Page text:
Indian Space Research Organisation (ISRO) has released the draft of a new Spacecom Policy 2020 to govern the commercial use of orbital slots, satellites, and ground stations for communication needs by the private sector.
The policy describes how private sector units (PSUs) can get authorisation for setting up new communication satellites and ground stations. The feedback for the same due by November 4 and the policy will come into effect after receiving Union cabinet's approval.
Allowing the private players in the space communication sector will enable India to meet the growing demand for satellite-based broadcasting, network connectivity, and global mobile personal communication, and will help India attain a significant position in the global space communication sector, reported The Hindustan Times.
The policy will also protect India's orbital resources or slots. Getting designated orbital slots is a hefty process and requires technical coordination and negotiations with other satellite operators of multiple countries to ensure interference-free operation of all satellites.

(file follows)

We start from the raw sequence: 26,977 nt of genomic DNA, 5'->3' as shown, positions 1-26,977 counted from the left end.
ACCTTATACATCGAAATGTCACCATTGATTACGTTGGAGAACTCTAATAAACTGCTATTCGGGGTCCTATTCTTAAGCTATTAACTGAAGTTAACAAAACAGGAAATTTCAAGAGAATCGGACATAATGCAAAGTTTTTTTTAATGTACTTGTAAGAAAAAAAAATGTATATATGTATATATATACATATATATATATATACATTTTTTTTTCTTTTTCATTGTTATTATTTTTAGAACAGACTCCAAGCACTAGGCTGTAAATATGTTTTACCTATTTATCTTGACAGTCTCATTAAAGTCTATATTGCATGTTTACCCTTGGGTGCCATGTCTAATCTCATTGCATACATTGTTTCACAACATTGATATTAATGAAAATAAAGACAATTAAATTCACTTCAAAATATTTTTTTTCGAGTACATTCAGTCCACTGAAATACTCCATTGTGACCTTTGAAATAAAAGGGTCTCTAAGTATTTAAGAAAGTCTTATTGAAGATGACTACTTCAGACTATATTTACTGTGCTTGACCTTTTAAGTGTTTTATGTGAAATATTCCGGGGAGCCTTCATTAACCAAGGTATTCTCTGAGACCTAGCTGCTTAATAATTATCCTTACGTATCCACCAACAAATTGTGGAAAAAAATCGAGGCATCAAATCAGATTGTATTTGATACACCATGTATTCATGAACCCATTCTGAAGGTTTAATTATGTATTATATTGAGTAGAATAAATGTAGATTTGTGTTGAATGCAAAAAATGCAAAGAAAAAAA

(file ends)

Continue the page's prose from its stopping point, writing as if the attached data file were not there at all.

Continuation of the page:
Involvement of PSUs will make the long-drawn process easy. In addition, ISRO's existing operated satellites such as INSAT and GSAT will be handed over to the PSUs.
Head of Nuclear and Space policy at the Observer Research Foundation, Rajeswari Rajagopalan told the media that the step is at the right direction, however, a comprehensive space is required that clearly states how the government's announcement of opening up the space sector be actually executed, along with the regulatory framework
"The policy should also detail the needs of India's space sector and allow for a fair competition for the private space sector to deliver," Rajagopalan added.